These are interesting times for MMT. In a first in the Indian digital ecosystem space, MMT has tied-up with Flipkart to offer travel services on the online retailer’s platform. Also, it has recently tied up with OYO to ramp up its budget segment offerings. In midst of these potentially game-changing developments, we caught up with Ritwik Khare, Chief Business Officer – Hotel and Accommodation Supply – MakeMyTrip.com to understand what it means for the company. Excerpts from an exclusive telephonic interview:
OYO and MMT come together to leverage each other’s platform
Commenting on the decision of working together with OYO, he noted the move was backed by the conviction that OYO, in the past two years, had made a “substantial change” to its business model, evolving as a full-scale hospitality company. It is interesting to note that MMT had decided not to list OYO properties two years ago. “There has been an acute change in the business model and we have been watchful of that,” he said, explaining the rationale behind the change in the stance. He noted that the budget segment was in the need of quality supply, and OYO had brought that quality element in the budget segment. “It was imperative that we work together as they go on to add supply and we complete our supply offering,” he said. He added that they were going to continue partnering with them to give “customers a great value proposition.”
Giving his take on MMT leveraging from OYO’s international networks in Nepal and some other countries, he called Southeast Asian markets as “critical and fastest growing markets” for MMT. He noted that MMT was going to leverage from OYO’s supply and OYO was going to leverage from demand generated by MMT customers, implying that the coming together of the two entities was symbiotic in nature.
Tying up with Flipkart
In a one-of-a-kind development, MMT has decided to partner Flipkart – India’s biggest home-grown e-commerce platform – where Flipkart will sell travel services on its platform. According to reports doing the rounds, MMT, RedBus and GoIbibo will have access to Flipkart’s data to drive their online sales. “It is an important partnership for us, “Ritwik Khare said. He noted that travel was discretionary service and was “complicated on the fulfilment side, and the coming together of MMT which “owned the entire spectrum of supply side and Flipkart which had an extremely large customer base was an interesting partnership.” He shared that the development was going to unfold in the coming days, shying away from disclosing any further details.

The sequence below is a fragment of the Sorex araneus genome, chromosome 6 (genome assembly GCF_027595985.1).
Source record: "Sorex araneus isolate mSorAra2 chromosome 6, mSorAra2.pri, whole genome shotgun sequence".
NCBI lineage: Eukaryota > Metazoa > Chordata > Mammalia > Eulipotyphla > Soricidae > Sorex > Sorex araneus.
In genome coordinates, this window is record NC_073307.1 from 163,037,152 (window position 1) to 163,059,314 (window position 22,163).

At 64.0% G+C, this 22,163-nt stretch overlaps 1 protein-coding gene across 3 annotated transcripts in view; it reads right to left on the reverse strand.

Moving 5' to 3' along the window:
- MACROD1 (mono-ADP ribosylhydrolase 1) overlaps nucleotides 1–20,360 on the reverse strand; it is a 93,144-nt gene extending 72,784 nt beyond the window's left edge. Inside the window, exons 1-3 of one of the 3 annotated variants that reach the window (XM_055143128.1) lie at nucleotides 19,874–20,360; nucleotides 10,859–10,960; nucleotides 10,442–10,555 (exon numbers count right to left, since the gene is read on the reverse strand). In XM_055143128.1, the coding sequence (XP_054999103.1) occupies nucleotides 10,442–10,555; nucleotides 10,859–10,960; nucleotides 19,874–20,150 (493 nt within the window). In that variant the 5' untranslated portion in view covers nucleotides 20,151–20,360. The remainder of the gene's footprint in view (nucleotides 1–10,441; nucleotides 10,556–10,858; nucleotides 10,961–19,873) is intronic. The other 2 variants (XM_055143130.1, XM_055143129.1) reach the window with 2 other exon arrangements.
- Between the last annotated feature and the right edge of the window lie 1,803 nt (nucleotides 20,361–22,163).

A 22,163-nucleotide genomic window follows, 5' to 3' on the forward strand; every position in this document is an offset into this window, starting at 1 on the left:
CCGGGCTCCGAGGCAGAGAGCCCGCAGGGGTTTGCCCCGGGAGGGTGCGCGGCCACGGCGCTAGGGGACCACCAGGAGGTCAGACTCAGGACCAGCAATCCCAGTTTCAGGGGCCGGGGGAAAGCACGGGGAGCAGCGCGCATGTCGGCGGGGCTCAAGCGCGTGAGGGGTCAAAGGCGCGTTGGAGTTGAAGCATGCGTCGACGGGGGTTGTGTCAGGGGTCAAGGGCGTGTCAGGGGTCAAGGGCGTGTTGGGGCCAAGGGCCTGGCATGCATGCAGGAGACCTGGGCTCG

Business after the merger
Speaking to us on life post the merger, he mentioned that both the companies had their “own areas of impetus” and each brand had their “own sweet spots.” MMT was focussing more on the four-star and upwards segment of hotels while GoIbibo was geared more towards the budget and mid segment, he explained. When asked whether the merger was a right time to “press the foot off the pedal on the discounting war”, he was quick to add that the quality of experience while using their app and post buying the product were pivotal in consumer retention. “There are enough ways of acquiring a customer, but we take great pride in the fact that we treat our customers very differently after the purchase,” he asserted.
He conceded that there was always going to be “price competitiveness in an online world” but customers were inclined to choose MMT for not only price competitiveness but also for the “ever-evolving work on the product side” and superior supply offerings.
Giving a peak in to market segregation, he shared that MMT’s hotel business was on an “all-time high”, contributing more the half of the total revenue generated by the company. He made a special mention of the “very large task” of integrating the supply systems of MMT and GoIbibo, thereby offering a hotelier the ability to not “duplicate his work” at a click of the button, and yet distribute to two of the best platforms “in terms of online sales.” “The task of integration has gone off very well and now hotels are in a place where they can reach out to customers of three brands – MMT, GoIbibo and RedBus – through a single-window,” he asserted.
Reflecting on current state of the market, he noted that “things were looking up”. He mentioned that Arif Patel from Accor Hotels had been quoted in media as saying that occupancy rates had clocked upwards of 80 percent in cities like Mumbai and Delhi.
When Asked whether only occupancy rate was the parameter to monitor the health of the industry, he noted that finding a balance between rates and occupancies was a “classical dilemma” faced by a revenue manager. Once the revenue manager was confident, it was going to start reflecting in the rates as well, he said. “It has definitely been a good year as far as occupancy increases are concerned. It will lead to rate increases in the coming future,” he added. Suggesting that hotel partners needed to “match-up rates with the right quality of service and product”, he asserted that hotels, especially, in the mid-segment needed to assure service quality to ensure realisation of higher rates.
Speaking on supply-side trends in the market, he observed that four-star and five-star hotel supply, especially greenfield, “takes its own time” and had their own investment, development and long approval cycles. He suggested that four and five-star segment supply was not “forthcoming” in the country. He added that while industry wanted to add supply, it was going to take its own course of time.
Sharing that MMT was in midst of further muscling up its alternate accommodation, he said that the budget segment market was doing very well.